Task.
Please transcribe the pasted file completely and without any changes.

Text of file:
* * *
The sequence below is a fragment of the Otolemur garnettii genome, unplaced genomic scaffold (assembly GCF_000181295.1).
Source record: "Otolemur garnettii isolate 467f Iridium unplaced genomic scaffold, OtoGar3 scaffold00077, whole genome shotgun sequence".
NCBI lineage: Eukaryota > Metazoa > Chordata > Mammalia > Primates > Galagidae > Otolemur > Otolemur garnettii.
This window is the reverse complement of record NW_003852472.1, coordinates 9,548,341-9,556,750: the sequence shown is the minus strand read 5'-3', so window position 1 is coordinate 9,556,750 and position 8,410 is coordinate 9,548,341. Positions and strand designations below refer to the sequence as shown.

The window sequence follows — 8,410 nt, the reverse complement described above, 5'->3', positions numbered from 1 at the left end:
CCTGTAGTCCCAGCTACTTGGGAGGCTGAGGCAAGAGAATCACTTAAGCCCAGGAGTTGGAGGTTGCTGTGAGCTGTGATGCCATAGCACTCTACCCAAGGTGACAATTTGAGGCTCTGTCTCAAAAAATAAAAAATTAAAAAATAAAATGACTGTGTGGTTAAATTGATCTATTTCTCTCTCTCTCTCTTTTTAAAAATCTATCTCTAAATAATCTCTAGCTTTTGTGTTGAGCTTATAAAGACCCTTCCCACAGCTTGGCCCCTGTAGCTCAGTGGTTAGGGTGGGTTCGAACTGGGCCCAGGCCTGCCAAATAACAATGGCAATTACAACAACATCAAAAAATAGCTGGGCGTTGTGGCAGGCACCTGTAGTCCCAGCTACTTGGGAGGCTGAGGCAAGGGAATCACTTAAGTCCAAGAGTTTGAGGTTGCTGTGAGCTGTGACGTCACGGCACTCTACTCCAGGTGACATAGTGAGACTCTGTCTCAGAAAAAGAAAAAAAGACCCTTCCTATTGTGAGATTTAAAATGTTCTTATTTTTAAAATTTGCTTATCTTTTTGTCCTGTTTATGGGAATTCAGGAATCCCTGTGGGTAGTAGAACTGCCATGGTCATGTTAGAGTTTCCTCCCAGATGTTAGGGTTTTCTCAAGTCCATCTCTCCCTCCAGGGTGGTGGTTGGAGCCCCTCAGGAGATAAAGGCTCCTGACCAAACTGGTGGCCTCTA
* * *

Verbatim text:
The sequence below is a fragment of the Otolemur garnettii genome, unplaced genomic scaffold (assembly GCF_000181295.1).
Source record: "Otolemur garnettii isolate 467f Iridium unplaced genomic scaffold, OtoGar3 scaffold00077, whole genome shotgun sequence".
NCBI lineage: Eukaryota > Metazoa > Chordata > Mammalia > Primates > Galagidae > Otolemur > Otolemur garnettii.
This window is the reverse complement of record NW_003852472.1, coordinates 9,548,341-9,556,750: the sequence shown is the minus strand read 5'-3', so window position 1 is coordinate 9,556,750 and position 8,410 is coordinate 9,548,341. Positions and strand designations below refer to the sequence as shown.

The window sequence follows — 8,410 nt, the reverse complement described above, 5'->3', positions numbered from 1 at the left end:
CCTGTAGTCCCAGCTACTTGGGAGGCTGAGGCAAGAGAATCACTTAAGCCCAGGAGTTGGAGGTTGCTGTGAGCTGTGATGCCATAGCACTCTACCCAAGGTGACAATTTGAGGCTCTGTCTCAAAAAATAAAAAATTAAAAAATAAAATGACTGTGTGGTTAAATTGATCTATTTCTCTCTCTCTCTCTTTTTAAAAATCTATCTCTAAATAATCTCTAGCTTTTGTGTTGAGCTTATAAAGACCCTTCCCACAGCTTGGCCCCTGTAGCTCAGTGGTTAGGGTGGGTTCGAACTGGGCCCAGGCCTGCCAAATAACAATGGCAATTACAACAACATCAAAAAATAGCTGGGCGTTGTGGCAGGCACCTGTAGTCCCAGCTACTTGGGAGGCTGAGGCAAGGGAATCACTTAAGTCCAAGAGTTTGAGGTTGCTGTGAGCTGTGACGTCACGGCACTCTACTCCAGGTGACATAGTGAGACTCTGTCTCAGAAAAAGAAAAAAAGACCCTTCCTATTGTGAGATTTAAAATGTTCTTATTTTTAAAATTTGCTTATCTTTTTGTCCTGTTTATGGGAATTCAGGAATCCCTGTGGGTAGTAGAACTGCCATGGTCATGTTAGAGTTTCCTCCCAGATGTTAGGGTTTTCTCAAGTCCATCTCTCCCTCCAGGGTGGTGGTTGGAGCCCCTCAGGAGATAAAGGCTCCTGACCAAACTGGTGGCCTCTA